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Today’s column will be my last in Roll Call. After more than 20 years of writing Congress Inside Out (my first piece was in 1989), I will be moving on to another venue, starting next month. (Trust me, I’m not going away!) For this column occasion, I thought back to how Congress has changed over the years since I first wrote for this paper.

Both parties have changed; Democrats have grown less heterogeneous as the contingent of Blue Dogs has declined. Yet the most significant changes have come from, and been driven by, Republicans.

Some of the more important changes really took off around 1993. As Tom Mann and I have written in our books “The Broken Branch” and “It’s Even Worse Than It Looks,” Newt Gingrich was a catalyst. From Bill Clinton’s first day in the White House, House Republicans and their Senate counterparts behaved like a parliamentary minority party, opposing in unison his signature priority in his first year, an economic plan. There were comfortable majorities of Democrats in both chambers, but Clinton could not command anywhere close to the unity he needed to overcome GOP intransigence — for seven-plus long months. (The plan ultimately passed both the House and Senate with no Republican votes.)

The pattern repeated itself with health care in 1994, and it led to Gingrich’s triumph in the 1994 elections; to the first Republican majority in the House in 40 years; to the era since, where close divisions make the majority in each chamber vulnerable to change in virtually every election; and finally to the dominance of the permanent campaign, where gaining traction for campaign purposes trumps working together to solve problems.

The permanent campaign also means that demonization of adversaries for political purposes has poisoned comity and added to the tribal atmosphere in the House.

The House in 1993-94 had a significant contingent of moderate and even liberal Republicans, all of whom joined in the party strategy to oppose en bloc — one reason being that Democratic insensitivity and arrogance, bred by decades of hegemony, radicalized many of them.

But on many other lower-profile issues, Republicans were able and willing to work with Democrats to find bipartisan solutions to problems. That is lost in the mists of history.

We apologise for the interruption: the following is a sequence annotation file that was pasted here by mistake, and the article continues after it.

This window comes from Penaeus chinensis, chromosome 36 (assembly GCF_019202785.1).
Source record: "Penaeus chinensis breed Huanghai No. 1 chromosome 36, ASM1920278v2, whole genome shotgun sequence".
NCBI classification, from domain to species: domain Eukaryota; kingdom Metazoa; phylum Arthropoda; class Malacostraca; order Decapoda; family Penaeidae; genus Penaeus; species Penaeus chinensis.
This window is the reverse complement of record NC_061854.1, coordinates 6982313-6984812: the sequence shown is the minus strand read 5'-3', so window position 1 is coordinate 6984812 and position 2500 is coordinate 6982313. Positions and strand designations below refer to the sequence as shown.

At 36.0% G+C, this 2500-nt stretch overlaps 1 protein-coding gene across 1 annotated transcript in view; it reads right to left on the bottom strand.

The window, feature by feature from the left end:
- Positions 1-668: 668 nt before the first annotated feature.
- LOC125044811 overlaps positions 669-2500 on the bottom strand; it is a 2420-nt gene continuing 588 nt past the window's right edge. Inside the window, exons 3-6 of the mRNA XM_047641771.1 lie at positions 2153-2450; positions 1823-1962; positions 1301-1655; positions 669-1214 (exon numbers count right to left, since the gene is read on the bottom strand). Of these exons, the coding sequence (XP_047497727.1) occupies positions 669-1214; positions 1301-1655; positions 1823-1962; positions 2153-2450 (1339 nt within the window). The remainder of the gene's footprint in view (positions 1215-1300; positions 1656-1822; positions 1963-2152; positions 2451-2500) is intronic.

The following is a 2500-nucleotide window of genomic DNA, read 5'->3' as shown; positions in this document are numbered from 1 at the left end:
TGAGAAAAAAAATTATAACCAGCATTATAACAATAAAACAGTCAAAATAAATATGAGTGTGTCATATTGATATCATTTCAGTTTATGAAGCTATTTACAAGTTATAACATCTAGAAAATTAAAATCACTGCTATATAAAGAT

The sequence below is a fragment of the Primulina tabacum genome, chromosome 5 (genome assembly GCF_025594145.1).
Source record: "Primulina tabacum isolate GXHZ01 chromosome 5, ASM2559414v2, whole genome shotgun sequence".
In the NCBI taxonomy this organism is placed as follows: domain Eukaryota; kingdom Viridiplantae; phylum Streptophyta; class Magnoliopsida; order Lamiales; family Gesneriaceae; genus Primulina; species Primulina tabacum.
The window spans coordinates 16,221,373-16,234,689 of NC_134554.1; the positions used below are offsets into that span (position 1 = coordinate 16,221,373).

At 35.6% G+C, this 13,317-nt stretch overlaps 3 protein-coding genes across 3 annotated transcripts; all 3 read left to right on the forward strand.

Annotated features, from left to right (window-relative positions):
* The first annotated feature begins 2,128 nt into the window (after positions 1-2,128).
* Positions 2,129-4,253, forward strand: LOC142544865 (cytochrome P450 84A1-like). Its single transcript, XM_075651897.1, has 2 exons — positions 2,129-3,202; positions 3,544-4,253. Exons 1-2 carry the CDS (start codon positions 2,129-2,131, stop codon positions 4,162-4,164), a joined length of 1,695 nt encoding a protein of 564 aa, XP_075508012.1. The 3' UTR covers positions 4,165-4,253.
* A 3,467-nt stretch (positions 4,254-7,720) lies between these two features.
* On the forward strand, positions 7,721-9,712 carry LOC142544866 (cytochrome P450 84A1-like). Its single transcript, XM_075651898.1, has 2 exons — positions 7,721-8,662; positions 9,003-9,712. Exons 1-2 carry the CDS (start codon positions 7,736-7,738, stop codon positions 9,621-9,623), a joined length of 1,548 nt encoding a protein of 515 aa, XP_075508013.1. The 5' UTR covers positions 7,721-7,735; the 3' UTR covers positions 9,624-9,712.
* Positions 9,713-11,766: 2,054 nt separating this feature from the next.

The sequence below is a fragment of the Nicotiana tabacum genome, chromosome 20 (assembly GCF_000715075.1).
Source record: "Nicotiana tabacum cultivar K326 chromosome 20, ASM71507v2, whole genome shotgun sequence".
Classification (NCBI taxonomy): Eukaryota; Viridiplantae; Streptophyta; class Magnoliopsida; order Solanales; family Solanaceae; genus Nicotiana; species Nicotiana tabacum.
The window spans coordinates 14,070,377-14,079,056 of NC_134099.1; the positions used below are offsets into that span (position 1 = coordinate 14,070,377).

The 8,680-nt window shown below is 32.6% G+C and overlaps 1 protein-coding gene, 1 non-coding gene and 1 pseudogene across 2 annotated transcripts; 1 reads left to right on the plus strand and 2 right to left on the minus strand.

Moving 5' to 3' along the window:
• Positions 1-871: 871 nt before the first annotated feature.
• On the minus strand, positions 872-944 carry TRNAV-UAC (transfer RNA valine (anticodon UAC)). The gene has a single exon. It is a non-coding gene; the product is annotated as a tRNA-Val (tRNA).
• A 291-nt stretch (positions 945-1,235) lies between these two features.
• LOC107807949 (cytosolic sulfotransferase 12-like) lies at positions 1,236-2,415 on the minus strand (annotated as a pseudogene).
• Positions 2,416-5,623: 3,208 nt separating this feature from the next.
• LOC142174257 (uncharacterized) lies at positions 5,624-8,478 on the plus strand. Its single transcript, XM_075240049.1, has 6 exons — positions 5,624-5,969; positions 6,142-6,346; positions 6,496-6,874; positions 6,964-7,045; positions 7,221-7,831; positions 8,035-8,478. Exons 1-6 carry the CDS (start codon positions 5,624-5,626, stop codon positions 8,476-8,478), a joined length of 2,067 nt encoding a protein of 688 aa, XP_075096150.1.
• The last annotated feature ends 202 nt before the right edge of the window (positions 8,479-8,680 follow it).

There are no more moderate or liberal Republicans — the Sherwood Boehlerts, John Porters, Amo Houghtons and Michael N. Castles are long gone. What now passes for a moderate would have been considered a bedrock conservative in the early 1990s.

The House GOP has veered sharply, even drastically, to the right from what already was a pretty rightist center of gravity.

But more important has been the attitudinal change. Respect for the institution of Congress — much less for the framers’ vision of policymaking through deliberation, debate and an effort to find common ground, or at least grounds for compromise — has been replaced by obduracy, contempt for compromise and a level of demonization of the other side, starting with the president. This is deeply unsettling.

I have sympathy for the task of Speaker John A. Boehner of Ohio, who knows that his options for enacting laws, meaning reconciling differences with bills that pass the Senate, are limited to finding more Democrats than Republicans to pass measures on the floor.

But when the speaker goes in a matter of weeks from saying that if only the president would publicly support entitlement changes like chained-consumer price index and some means-testing for Medicare, there would be grounds for moving forward on a fiscal plan, to dumping all over the president’s explicit endorsement of just those steps in his budget, it shows that tribalism is triumphant. If he is for it, we are against it, even if we were for it yesterday.

The biggest change I have seen in the Senate is the new obstructionism via the filibuster and blanket holds.

When Senate Republican Leader Bob Dole joined Gingrich in pushing his Senate Republicans to unite against Clinton on the economic plan and on a health care overhaul, he did not use filibusters to achieve his goal.

But then quasi-filibuster “holds” as a way of blocking nominations became more and more prevalent, and by the late 1990s were used increasingly to keep judicial slots open, regardless of the quality of the nominees, in hopes that they would remain open for the next president to fill.

Both parties participated avidly in the game of holds, albeit not equally, and both did some things that were over the line. But nothing that we saw in the 1990s or early 2000s came close to what we have seen over the past seven years. The use or threat of filibuster as a routine weapon of obstruction is new, and it has changed the character of the Senate and distorted democracy.

Even as we see some encouraging signs of bipartisan movement in the Senate on key policy areas like fiscal stability, immigration and even guns, we see filibusters and threats of filibusters to block any gun bill and against executive and judicial nominees. I don’t like the idea of changing Senate rules midstream, or by simple majority. But something has to give.

Unless that pattern changes, giving a president a chance to get his team in place and to fulfill his responsibility to fill judicial vacancies will require steps to change the rules that would be better resolved through better behavior.

I still love Congress — it remains the linchpin of American democracy, the best legislative institution in the world. But the trend lines aren’t very good ones. I expect I’ll still be writing regularly about Congress for another 20 years or more. I surely don’t want to write that it’s gotten even worse.

Norman Ornstein is a resident scholar at the American Enterprise Institute.

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